An epidemiologic comparison of injuries presenting to a pediatric emergency department and local urgent care facilities

J Safety Res. 2009;40(1):63-9. doi: 10.1016/j.jsr.2008.12.004. Epub 2009 Feb 6.

Abstract

Problem: The objective of this study was to compare the epidemiology of injuries presenting to emergency department (ED) and urgent care (UC) facilities of a single, NEISS-affiliated hospital.

Method: Patient medical records (n=36,811) were used to compare injury incidence, injury characteristics, and demographic characteristics between the ED, on-site UC, and off-site UC during 2006.

Results: ED presentations were more likely to be open wounds and motor vehicle-related compared to on-site UC presentations. ED presentations were more likely to be system wide/late effects, be made by an African American, or be paid through Medicaid compared to off-site UC presentations. On-site UC presentations were more likely to be made by an African American or be paid through Medicaid compared to off-site UC presentations.

Discussion: ED and UC injury characteristics and patient demographics differ. With no nationally-representative UC injury surveillance, current research likely underestimates injury incidence and presents skewed profiles.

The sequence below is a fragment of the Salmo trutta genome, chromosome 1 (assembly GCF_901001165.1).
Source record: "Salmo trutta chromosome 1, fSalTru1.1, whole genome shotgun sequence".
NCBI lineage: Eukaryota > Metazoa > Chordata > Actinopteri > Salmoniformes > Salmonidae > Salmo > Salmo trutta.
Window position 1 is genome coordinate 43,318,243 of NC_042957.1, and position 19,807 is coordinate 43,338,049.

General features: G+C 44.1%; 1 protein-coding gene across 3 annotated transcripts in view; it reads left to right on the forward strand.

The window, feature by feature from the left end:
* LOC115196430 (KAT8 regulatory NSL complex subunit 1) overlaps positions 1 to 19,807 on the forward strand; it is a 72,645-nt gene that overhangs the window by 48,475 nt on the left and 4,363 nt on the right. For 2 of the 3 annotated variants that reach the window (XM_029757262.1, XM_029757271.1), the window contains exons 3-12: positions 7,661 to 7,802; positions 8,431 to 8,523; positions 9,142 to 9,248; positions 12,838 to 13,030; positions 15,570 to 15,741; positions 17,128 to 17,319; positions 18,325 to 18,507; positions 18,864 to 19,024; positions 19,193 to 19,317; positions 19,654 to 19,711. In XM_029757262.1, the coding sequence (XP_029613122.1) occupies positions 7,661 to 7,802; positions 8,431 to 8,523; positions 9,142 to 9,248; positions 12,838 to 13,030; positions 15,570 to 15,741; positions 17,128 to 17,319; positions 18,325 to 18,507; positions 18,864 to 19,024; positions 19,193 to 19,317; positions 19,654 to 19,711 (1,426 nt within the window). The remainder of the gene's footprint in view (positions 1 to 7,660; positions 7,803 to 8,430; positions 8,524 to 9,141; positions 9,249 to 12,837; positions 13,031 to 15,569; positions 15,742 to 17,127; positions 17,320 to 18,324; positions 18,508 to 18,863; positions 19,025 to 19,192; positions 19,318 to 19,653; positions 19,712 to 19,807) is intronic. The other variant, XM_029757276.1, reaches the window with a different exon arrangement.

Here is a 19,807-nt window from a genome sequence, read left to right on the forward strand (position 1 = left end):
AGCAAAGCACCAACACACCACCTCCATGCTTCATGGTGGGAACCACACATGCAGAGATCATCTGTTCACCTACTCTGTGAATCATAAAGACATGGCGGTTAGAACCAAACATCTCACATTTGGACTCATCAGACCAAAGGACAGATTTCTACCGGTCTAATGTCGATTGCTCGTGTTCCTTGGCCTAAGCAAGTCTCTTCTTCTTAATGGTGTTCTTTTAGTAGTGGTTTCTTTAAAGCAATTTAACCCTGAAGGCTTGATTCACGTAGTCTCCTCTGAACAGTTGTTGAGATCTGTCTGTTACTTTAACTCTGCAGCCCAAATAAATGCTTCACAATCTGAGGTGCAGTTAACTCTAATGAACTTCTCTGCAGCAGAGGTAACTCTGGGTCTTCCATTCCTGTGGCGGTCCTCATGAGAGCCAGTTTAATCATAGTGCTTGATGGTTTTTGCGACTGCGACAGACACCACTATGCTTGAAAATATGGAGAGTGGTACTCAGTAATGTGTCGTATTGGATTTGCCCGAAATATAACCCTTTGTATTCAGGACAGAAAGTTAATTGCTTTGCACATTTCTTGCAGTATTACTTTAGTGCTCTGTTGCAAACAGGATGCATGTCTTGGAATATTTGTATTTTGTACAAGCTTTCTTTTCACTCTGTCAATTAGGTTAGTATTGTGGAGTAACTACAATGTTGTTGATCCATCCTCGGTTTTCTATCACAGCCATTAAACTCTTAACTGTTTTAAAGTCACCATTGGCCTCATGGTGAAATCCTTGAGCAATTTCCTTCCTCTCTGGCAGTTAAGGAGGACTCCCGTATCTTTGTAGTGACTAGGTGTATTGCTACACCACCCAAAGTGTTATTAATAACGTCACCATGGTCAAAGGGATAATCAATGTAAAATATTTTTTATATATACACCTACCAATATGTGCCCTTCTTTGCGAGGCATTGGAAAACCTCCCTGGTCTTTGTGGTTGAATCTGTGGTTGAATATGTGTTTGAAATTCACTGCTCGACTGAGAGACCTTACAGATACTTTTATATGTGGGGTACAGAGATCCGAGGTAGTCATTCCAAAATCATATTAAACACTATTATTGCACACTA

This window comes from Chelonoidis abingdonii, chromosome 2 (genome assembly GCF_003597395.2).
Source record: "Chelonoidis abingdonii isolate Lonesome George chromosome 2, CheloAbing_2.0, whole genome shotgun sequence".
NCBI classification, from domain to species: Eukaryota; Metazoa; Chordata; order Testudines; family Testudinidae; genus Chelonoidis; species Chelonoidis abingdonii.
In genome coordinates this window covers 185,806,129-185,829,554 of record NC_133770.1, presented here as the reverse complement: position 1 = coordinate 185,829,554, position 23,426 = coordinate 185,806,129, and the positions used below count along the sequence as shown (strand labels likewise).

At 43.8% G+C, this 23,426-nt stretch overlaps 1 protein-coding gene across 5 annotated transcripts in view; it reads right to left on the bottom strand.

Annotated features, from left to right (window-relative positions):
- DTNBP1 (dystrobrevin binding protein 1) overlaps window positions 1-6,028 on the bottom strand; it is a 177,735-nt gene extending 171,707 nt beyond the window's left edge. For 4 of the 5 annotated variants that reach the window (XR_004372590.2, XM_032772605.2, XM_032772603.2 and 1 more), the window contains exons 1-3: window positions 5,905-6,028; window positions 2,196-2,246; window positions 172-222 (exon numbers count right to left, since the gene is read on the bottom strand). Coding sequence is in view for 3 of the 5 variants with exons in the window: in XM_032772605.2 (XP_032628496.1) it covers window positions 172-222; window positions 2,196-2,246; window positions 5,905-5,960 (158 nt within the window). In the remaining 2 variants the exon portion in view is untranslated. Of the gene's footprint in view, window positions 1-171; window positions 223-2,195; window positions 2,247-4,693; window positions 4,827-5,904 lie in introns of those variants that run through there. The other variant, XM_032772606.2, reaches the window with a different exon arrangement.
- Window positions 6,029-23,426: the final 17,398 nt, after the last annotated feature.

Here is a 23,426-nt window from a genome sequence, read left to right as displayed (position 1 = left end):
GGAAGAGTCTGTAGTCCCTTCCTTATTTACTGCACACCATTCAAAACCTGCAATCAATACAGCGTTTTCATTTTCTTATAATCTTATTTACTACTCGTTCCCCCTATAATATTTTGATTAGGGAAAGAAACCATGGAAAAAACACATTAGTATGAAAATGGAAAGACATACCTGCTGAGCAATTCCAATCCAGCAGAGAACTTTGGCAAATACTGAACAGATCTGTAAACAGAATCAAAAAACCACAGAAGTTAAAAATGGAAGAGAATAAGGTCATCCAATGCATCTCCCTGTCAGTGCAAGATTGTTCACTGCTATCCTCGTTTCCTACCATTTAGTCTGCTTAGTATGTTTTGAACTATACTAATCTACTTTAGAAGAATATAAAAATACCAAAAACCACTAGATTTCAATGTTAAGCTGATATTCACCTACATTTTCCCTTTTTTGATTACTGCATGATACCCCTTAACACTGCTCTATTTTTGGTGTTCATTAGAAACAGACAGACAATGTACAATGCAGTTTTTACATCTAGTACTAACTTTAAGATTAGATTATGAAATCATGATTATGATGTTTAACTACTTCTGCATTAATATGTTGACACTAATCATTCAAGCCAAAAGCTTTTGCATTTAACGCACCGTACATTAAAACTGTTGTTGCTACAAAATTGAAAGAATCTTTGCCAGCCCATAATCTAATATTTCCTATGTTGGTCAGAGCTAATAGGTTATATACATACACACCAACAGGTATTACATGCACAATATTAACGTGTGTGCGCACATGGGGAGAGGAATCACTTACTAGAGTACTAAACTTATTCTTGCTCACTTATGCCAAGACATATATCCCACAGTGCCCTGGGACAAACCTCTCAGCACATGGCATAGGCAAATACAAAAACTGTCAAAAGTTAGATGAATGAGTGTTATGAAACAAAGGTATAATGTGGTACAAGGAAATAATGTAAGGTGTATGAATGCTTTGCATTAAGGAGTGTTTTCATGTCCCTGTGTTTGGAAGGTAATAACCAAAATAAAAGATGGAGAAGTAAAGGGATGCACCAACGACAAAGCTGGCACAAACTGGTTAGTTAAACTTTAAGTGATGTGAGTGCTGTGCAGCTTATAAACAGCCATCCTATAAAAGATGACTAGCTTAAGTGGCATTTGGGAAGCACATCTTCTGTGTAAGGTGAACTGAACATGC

Impact on industry: This article adds insight into the generalizability of ED-based injury surveillance to UC injuries.

Publication types

  • Comparative Study

MeSH terms

  • Adolescent
  • Child
  • Child, Preschool
  • Community Health Centers
  • Emergency Service, Hospital
  • Emergency Treatment / methods*
  • Female
  • Hospitals, Pediatric
  • Humans
  • Infant
  • Infant, Newborn
  • Male
  • Retrospective Studies
  • United States / epidemiology
  • Wounds and Injuries / classification
  • Wounds and Injuries / epidemiology*
  • Wounds and Injuries / therapy